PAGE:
For both Friedan's and Flaubert’s women have passing, rather than compelling, interests. They experience a crisis of purpose unfulfilled in domestic life.
The object of political correctness is to make the obvious unsayable, or at least sayable only under the threat of a torrent of criticism or abuse. This does violence to the mind and spirit: those who refrain from objecting to the false pieties of political correctness (which are intoned within organizations as regularly as in public) come to despise themselves.
A female British judge, Lindsey Kushner, who was on the verge of retirement, has recently come under fire for remarks she made while sentencing a man to imprisonment for rape. The victim having been drunk and taken drugs at the time she was raped, the judge said:
I don’t think it’s wrong for a judge to beg women to take action to protect themselves. . . . They are entitled to do what they like but please be aware there are men out there who gravitate towards a woman who might be more vulnerable than others.
For offering a comment that she believed she would be remiss not to offer in her final criminal trial, Judge Kushner was immediately accused of blaming the victim.
Now in Britain it is a matter of common observation that, over the last couple of decades, young women have made themselves incapably drunk in public. They do so regularly and with a considerable degree of pride. In point of fact, the judge’s saying that young women “are entitled to do what they want” was not right: to be drunk and incapable, or drunk and disorderly, is still against the law, regardless of what the inebriated person wants.
Unfortunately, so prevalent has public drunkenness become in Britain that such charges are rarely brought. A little while ago, for example, and a hundred yards from my front door, a scantily clad young woman had collapsed drunk on the pavement and a policeman had to render her assistance. She was not charged; indeed nothing further was from the policeman’s mind than to do so.
It is possible that if the laws against public drunkenness were properly enforced in the first place, the judge would not have believed it necessary to make her parting statement that ruffled so many feathers. Interestingly, in all the commentary that followed, no one mentioned the failure to enforce laws against drunkenness as being of any significance in the matter. The judge certainly did not. In other words, it is now implicitly accepted that public drunkenness is an inevitable feature of modern life in Britain, like rain, even though it would be relatively easy to suppress. The law has become a dead letter by a combination of cowardice, incompetence, laziness, and lack of confidence from above and mass licentiousness from below.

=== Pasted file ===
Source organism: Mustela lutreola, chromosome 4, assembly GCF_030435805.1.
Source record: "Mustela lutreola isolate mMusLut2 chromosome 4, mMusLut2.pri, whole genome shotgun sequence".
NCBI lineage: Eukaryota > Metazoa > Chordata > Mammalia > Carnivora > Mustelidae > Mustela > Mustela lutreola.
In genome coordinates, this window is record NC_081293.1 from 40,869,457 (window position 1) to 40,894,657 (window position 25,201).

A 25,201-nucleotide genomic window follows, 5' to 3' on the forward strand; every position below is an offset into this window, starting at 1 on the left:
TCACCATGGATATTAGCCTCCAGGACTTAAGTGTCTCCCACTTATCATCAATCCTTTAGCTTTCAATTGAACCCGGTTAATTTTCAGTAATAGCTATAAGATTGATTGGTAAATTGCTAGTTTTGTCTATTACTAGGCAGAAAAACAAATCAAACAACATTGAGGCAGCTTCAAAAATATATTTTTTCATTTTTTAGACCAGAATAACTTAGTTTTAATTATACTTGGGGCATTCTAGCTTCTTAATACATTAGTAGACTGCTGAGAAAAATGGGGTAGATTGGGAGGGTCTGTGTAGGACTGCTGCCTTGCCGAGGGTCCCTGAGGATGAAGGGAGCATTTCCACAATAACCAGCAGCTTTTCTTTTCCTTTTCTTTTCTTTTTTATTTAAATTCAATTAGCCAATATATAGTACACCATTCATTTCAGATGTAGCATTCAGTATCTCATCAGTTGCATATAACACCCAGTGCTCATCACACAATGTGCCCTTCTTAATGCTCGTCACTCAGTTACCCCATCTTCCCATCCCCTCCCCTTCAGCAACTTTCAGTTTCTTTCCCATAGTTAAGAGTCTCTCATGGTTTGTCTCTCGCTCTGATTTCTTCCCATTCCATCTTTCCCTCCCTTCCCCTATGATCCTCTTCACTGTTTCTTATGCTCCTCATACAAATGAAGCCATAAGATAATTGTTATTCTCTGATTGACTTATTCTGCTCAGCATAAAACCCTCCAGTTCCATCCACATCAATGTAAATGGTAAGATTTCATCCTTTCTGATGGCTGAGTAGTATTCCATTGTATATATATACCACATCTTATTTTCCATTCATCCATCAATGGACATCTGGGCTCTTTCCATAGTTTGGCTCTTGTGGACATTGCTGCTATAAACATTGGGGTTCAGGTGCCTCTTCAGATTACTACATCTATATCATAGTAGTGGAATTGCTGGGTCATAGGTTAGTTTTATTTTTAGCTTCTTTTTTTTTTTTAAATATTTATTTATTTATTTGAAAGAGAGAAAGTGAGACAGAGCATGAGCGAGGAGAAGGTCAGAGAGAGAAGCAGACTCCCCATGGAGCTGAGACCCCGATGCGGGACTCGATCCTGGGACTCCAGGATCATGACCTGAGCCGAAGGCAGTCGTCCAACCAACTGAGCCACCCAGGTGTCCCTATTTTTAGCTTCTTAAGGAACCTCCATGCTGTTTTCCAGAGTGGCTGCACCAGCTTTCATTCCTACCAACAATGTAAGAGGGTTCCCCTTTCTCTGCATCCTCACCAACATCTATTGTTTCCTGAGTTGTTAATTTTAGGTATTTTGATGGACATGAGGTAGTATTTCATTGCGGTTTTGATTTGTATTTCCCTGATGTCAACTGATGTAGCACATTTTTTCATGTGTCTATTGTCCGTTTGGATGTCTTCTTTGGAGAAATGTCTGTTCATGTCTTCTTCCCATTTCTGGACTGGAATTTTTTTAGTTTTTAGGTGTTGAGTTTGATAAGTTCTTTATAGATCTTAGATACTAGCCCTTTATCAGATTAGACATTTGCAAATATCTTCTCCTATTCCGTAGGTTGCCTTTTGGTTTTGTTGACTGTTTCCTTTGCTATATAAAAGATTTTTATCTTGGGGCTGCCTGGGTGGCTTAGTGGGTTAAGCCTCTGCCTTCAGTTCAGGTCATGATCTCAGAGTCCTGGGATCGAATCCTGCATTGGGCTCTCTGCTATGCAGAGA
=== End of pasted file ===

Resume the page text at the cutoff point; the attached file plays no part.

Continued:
The commentary about Judge Kushner has been, as I said, mostly hostile. A woman’s group called Ending Violence Against Women said:
When judges basically blame victims for rape—suggesting how much alcohol a woman drinks or what she wears is part of what causes rape—we remove the responsibility from the man who did it.
The rapist in this case, however, was found guilty and sentenced to what is, by Britain’s absurdly lax standards, a long prison sentence, six years.
Prisoners, incidentally, automatically receive remission of half of their prison sentence, which makes a dishonest charade of the sentencing process since the public is by and large unaware of this. The judges and the media are complicit in this semi-deception.
There are, of course, reasons why young women should not be drunk in public besides that it renders them more vulnerable to rapists. No doubt I shall be accused of sexism if I say that I find the public drunkenness of young women even less pleasing than that of young men; but even if it were only precisely as displeasing as the drunkenness of young men, it would be enough to advise against it.
The judge did not in the slightest exonerate the rapist in this case. We “must not put responsibility on them [women] rather than the perpetrator,” she explicitly said. She merely made the sociological generalization that drunkenness made women more vulnerable to rapists (and no doubt other predators), and that they should therefore be cautious about being drunk in public.
If the judge had said that women who were drunk were more vulnerable to robbery, it’s hard to imagine her being accused of implying lesser culpability on the part of the robber. She would probably have been taken to mean that a drunk woman was less able than a sober one to defend herself, or run away from a threat to her safety—that being drunk rendered her more likely to be picked upon by a potential robber. That would have struck people as so obvious as to not need saying.
Everyone accepts that it is no excuse for a burglar that a house’s front door has been left open; moreover, a householder has a perfect right to leave his front door open if he so wishes. But equally no one would say that a householder who does not want to be burgled acts prudently if he insists upon exercising his perfect right (a much more perfect right than that to get drunk in public) to leave his front door open.
Why, then, did the judge’s remarks cause such outrage? I think it was largely because outrage is so enjoyable, and therefore people are particularly prepared to be outraged. They are actually looking for pretexts to indulge in their favorite emotion.
But why should outrage be such a pleasant emotion?
Not only does it assure him who feels it that he is a good person, but—so long as it lasts, which can be for a long time—it answers, or at least buries, the deep existential questions of what life is for, and how it should be lived.
Personally, whenever I come across outrage that is unjustified I am . . . outraged.